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It’s common for insurance policies to exclude coverage for damage from mold, along with dry or wet rot and rust, since the preventative measures needed to avoid this type of damage are considered standard household maintenance. However, mold stemming from a covered peril is more likely to have limited coverage, while mold that forms from neglect or an excluded peril is typically not covered at all. Depending on the state and insurance provider, mold coverage is paid out on a per-claim or aggregate limit basis. Bankrate’s team breaks down what you should know about how your home insurance policy handles mold.
- In most cases, homeowners insurance policies do not cover mold damage as it's often tied to home maintenance.
- Homeowners insurance policies may provide coverage to remove the mold as part of the mitigation effort to restore your property from a covered peril.
- Mold claims are paid out on a per-claim or aggregate limit basis, depending on how your insurer defines the coverage.
Does home insurance cover mold?
In most cases, homeowners insurance policies do not cover mold damage. Depending on whether you have a named perils or open perils policy, your insurer will outline the named perils covered by your policy or list the perils that you are not covered for. Standard policies cover perils such as fire and lightning, hail, explosions, vandalism, theft, falling objects and weight of snow. However, water damage and its secondary effects (like mold) are a little trickier.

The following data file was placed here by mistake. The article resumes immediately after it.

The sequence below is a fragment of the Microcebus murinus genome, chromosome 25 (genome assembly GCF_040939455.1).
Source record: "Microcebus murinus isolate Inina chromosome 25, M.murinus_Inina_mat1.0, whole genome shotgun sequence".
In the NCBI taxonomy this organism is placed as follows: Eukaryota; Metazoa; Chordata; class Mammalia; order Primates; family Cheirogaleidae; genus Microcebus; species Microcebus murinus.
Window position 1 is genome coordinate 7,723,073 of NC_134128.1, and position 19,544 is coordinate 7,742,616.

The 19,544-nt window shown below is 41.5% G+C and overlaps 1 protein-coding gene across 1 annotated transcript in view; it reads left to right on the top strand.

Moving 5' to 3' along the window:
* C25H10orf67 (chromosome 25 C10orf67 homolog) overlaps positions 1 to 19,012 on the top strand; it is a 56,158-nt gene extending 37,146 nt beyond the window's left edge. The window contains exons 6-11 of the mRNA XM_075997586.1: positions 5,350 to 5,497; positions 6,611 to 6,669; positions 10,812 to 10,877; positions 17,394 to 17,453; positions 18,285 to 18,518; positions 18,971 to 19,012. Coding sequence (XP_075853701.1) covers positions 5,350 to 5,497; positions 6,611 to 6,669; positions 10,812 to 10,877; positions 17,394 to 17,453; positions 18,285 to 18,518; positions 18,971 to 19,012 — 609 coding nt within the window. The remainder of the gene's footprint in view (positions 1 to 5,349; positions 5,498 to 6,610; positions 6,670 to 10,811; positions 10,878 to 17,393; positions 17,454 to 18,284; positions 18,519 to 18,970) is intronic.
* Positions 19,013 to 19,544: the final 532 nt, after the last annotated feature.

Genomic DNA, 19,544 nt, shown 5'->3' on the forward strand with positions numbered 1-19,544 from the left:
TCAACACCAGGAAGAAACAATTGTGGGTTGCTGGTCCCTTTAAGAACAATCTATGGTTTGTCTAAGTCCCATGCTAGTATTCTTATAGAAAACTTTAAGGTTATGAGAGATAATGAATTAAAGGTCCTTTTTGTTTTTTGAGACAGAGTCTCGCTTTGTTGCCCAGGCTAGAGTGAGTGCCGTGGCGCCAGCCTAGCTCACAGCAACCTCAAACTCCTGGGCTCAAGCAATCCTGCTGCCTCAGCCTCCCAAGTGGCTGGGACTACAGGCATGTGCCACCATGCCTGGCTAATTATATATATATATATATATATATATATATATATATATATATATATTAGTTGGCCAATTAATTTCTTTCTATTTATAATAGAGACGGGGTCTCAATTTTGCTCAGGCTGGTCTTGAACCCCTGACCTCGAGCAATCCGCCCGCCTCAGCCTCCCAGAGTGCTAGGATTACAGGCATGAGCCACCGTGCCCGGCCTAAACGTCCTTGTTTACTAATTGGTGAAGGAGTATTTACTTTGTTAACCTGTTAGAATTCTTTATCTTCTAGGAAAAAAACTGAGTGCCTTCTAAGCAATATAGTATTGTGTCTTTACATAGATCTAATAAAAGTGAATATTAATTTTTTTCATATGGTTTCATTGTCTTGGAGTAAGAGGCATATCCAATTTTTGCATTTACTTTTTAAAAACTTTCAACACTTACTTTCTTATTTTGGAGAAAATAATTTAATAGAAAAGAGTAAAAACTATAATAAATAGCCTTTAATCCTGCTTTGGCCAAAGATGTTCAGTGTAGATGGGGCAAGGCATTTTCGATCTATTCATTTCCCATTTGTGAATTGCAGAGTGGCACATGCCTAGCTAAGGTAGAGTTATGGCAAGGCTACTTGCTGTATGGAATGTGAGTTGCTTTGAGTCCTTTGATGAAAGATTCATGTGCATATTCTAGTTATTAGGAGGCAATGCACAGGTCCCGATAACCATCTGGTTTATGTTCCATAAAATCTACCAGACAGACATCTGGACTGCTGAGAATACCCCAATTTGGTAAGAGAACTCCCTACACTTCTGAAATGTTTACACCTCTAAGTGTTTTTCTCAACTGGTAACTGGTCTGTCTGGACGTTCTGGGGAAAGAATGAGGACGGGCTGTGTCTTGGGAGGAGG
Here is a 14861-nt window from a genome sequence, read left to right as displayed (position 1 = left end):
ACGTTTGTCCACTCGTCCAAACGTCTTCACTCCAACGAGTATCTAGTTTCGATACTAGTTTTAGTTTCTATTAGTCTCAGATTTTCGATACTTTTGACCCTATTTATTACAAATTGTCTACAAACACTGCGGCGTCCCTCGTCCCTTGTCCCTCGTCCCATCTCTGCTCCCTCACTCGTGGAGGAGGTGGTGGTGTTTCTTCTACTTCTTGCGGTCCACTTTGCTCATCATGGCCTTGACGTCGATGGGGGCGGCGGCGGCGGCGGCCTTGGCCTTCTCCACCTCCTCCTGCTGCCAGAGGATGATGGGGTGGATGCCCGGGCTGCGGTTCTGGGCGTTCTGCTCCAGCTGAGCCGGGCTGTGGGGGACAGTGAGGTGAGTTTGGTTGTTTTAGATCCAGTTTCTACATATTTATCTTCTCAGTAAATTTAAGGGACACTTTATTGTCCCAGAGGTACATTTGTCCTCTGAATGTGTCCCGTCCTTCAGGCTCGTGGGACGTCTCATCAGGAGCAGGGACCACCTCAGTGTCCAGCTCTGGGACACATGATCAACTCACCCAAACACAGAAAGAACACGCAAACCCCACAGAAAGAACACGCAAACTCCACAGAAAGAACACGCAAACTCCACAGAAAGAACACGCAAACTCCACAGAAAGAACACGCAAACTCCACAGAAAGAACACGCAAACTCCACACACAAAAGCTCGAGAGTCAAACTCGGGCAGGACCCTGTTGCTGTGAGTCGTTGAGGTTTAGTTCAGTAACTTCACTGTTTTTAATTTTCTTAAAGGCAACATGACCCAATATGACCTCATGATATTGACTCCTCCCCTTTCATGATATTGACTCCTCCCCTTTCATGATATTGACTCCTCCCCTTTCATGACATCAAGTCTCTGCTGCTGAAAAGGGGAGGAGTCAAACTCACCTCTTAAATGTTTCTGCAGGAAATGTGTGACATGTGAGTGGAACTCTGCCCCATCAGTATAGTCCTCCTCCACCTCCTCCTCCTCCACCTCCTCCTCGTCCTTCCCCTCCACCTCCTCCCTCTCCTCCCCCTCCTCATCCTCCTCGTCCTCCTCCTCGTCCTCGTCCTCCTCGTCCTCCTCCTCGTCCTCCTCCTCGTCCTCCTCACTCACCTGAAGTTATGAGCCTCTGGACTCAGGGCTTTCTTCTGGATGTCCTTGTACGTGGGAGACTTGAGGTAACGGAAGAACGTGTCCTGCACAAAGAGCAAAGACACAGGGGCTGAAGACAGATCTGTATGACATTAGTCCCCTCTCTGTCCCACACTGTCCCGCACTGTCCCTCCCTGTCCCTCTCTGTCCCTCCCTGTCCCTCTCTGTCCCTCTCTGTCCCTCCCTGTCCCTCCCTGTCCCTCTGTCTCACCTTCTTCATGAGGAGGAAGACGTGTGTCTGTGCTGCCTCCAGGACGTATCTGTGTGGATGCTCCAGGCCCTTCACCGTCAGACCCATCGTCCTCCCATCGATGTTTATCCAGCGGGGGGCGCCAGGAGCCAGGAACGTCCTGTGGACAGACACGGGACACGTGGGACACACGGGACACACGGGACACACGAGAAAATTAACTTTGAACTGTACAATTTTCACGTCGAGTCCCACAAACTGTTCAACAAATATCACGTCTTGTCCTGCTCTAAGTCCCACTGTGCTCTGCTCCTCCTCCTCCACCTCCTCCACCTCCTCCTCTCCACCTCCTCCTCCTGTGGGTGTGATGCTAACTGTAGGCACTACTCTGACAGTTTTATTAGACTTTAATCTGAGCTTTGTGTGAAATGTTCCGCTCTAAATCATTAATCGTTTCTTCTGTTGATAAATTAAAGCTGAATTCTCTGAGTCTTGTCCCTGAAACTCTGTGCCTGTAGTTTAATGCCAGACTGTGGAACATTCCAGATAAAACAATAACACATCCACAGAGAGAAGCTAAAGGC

You may be wondering if mold damage isn’t covered, does insurance cover mold removal? When looking at your policy documents, the details for water and mold coverage are explained in your policy’s exclusion and condition sections. If you purchased additional mold coverage, the coverage specifics are listed in more detail in the endorsement section.
Mold caused by covered perils
Your home insurance might cover mold damage resulting from a covered peril. For example, a tree branch breaks a window in your home during a rainstorm, causing water to soak your floors and walls. Even if you dry the area to the best of your ability, it can take mold up to 18 days to become visible to the naked eye. Your policy may pay to remedy the damage because the storm was a named peril. Similarly, if a burst pipe causes extensive water damage and results in mold, your homeowners policy may provide coverage to remove the mold as part of the mitigation effort to restore your property. Any coverage would be subject to your deductible and any mold coverage limit applied by your property insurer.
Mold caused by flooding
Flooding is one of the main causes of mold damage because it can be a lengthy before mitigation efforts begin after a flood. According to the Environmental Protection Agency (EPA), mold growth can begin within 24-48 hours after flood damage. Unfortunately, flood damage is not a named peril covered by a standard homeowners policy. The Federal Emergency Management Agency (FEMA) makes flood insurance available through its National Flood Insurance Program, but states that policies do not cover mold.
Mold caused by sewer backup
Water damage caused by a sewer backup is not a covered peril on a standard homeowners policy. However, most property insurers will offer an optional sewer backup endorsement, which is typically called water backup and sump pump overflow coverage. If you have purchased the add-on, your policy may extend coverage to mold resulting from the sewer backup through the mitigation process. Still, generally, mold caused by a sewer backup is not covered. In this case, you may inquire about a separate mold rider or mold policy.
Mold caused by construction or repair